24. Skinner/Thomas,

    I would like to go ahead and apologize for a few things in the past couple of posts. I have had very little sleep lately due to a very annoying stomach bug that has hung around for far longer than I would like. But regardless I did misunderstand something that Skinner said and thought that he was taking a side of determinism, I apologize for that misconception and any others that were made in my responses. As for the rest of it I will get back to it if/when I begin to feel better. !)avid

  25. Well, David the White, thank you for your apology. It’s not necessary on my account. But much appreciated anyway. Hope you get to feeling better.

    Thomas: you’re right about the point I was trying to make. I’m a survivor of childhood abuse. Many of my family are quite obviously insane, whether diagnosed or not. I’ve dealt with numerous persons with mental illness, as well as having been to more shrinks than anyone should ever need. Not so long ago, I had very severe rage problems. I totally understand how a nine-year-old can pick up a gun and shoot people until his gun goes empty – because I’ve been on that precipice and didn’t jump. Consequently, this has a great deal with why I DO believe in God. If it had not been for what seemed to me at the time to be divine intervention, I would have murdered my step-father before I was twelve. LOL. Fool taught me how to shoot! And always kept his guns in easy reach for himself. He’s recovered and has apologized; I forgive him [another note here on forgiveness: it’s like any other commitment in that you have to decide to continue along that path every time something comes up to challenge it]. I forgive my mother for it because I’m convinced that she is quite insane instead of deliberately evil. Do I think they’re going to Hell because of their abuse of us, their children? Yes and no. I believe that they’ve suffered through hell over the last thirty years already. As for a final judgement and all that . . . I’m just not convinced. I see the apocalypse as a metaphor for a continual cycle of life and death, health and illness, and recycling. Each of us is judged every time we think or do anything at all; however, I believe that God’s law is like physics and has consequences proportional to the energy of the actions. I think He relieves certain situations and influences people toward certain paths, but otherwise allows things to run as He set them up in the beginning. And I am quite convinced that creation is not yet finished. The universe is still expanding because God, et al, is still working.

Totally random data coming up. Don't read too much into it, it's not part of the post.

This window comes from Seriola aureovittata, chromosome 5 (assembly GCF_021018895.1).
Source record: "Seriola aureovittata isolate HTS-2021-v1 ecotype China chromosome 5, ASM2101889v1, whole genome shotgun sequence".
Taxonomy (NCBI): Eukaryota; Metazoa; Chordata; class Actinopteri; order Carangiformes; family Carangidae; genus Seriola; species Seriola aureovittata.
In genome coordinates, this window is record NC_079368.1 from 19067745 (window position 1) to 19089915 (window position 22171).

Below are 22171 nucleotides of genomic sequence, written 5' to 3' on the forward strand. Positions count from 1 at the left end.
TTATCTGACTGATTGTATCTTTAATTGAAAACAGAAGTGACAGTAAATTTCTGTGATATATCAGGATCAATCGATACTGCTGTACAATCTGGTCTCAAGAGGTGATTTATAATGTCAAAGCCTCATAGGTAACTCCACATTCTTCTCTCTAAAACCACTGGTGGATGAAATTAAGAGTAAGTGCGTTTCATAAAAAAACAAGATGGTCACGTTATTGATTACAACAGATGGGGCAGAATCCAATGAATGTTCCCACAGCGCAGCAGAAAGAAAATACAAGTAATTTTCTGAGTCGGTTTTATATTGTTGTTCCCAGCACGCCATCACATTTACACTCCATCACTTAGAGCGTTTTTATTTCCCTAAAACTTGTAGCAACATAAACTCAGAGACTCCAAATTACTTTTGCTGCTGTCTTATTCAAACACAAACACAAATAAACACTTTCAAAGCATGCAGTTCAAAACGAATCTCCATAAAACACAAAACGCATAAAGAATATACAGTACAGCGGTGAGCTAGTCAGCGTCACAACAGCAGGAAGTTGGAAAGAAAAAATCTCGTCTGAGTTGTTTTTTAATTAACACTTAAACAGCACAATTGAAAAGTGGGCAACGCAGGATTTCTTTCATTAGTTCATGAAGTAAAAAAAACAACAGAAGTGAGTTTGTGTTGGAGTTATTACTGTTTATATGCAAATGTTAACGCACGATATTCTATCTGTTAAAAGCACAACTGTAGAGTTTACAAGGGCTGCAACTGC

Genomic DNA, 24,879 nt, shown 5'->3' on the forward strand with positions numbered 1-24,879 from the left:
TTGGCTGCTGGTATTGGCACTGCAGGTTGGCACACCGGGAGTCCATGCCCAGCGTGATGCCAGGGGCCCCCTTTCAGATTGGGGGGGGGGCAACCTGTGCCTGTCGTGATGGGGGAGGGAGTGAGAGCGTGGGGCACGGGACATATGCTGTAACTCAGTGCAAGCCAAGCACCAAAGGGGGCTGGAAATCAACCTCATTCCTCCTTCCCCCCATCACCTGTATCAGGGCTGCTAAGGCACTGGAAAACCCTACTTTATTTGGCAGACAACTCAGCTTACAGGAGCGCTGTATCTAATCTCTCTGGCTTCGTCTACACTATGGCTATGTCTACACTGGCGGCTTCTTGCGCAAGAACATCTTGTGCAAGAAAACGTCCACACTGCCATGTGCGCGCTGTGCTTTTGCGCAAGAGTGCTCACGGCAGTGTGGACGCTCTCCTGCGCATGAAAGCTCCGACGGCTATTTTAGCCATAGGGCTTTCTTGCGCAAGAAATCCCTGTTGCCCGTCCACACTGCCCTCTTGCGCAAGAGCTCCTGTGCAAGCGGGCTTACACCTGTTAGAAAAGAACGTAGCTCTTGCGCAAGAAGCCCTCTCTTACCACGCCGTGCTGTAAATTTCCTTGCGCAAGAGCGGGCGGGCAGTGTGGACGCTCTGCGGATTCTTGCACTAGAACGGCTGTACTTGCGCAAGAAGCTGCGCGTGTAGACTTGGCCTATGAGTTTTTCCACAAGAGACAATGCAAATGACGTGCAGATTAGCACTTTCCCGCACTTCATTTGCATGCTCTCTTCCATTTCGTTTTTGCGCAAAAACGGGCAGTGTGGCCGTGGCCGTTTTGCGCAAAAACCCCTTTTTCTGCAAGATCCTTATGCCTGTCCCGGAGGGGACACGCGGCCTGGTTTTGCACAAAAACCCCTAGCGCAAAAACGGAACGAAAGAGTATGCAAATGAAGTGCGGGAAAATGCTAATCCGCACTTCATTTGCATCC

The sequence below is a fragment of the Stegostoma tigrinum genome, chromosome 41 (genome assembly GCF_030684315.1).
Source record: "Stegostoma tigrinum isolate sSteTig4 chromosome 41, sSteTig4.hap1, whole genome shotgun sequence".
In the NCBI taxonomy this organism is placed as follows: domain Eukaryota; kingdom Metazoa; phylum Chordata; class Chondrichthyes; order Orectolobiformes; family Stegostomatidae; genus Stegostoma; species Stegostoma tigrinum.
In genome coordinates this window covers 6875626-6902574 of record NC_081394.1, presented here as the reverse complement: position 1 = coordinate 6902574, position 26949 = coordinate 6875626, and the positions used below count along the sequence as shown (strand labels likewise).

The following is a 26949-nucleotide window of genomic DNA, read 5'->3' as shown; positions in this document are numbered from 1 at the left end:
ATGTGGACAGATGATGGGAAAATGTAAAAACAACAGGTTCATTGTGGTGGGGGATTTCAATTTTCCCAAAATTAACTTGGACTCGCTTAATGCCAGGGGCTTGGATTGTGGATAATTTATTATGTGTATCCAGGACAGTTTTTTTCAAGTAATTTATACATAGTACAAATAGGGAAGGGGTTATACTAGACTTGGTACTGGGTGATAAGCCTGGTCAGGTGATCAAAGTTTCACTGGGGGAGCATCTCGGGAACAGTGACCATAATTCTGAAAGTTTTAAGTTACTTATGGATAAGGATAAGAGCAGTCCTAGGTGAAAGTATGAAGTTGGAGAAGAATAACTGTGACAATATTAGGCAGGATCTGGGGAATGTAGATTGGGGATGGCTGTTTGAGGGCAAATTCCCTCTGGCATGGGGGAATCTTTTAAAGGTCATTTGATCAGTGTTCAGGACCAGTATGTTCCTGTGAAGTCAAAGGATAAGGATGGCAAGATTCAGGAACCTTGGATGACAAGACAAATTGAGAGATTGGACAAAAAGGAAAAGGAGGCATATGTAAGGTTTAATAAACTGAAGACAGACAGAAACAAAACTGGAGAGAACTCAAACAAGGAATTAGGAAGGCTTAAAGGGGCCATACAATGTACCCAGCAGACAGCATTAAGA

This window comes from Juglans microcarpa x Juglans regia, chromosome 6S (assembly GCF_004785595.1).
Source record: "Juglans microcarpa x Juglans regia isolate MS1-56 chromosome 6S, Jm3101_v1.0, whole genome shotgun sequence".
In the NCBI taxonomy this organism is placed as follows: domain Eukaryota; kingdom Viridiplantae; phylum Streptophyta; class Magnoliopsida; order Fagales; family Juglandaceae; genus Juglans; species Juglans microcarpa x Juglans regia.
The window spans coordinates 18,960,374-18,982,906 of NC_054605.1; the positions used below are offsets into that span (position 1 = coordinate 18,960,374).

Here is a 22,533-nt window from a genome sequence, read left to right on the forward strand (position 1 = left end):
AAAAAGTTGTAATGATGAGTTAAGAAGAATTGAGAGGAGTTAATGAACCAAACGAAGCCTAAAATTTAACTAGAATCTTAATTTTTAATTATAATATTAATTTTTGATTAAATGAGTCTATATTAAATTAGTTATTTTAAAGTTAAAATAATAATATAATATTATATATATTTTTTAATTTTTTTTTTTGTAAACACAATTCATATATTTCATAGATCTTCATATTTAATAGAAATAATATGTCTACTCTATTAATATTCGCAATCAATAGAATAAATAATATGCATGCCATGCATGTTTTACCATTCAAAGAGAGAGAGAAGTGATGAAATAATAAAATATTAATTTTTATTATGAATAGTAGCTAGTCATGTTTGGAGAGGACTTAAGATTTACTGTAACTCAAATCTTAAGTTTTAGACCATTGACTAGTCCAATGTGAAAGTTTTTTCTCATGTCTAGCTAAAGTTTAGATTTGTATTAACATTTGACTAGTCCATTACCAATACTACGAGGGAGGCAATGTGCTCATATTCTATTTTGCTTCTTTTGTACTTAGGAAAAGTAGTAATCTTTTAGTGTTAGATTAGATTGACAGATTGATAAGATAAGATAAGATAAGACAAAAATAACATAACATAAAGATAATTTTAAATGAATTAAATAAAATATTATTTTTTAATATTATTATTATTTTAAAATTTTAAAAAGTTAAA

Wow. Didn’t know I was thinking that.
    Have a super weekend!

  26. Wow! I guess no one had a response to that?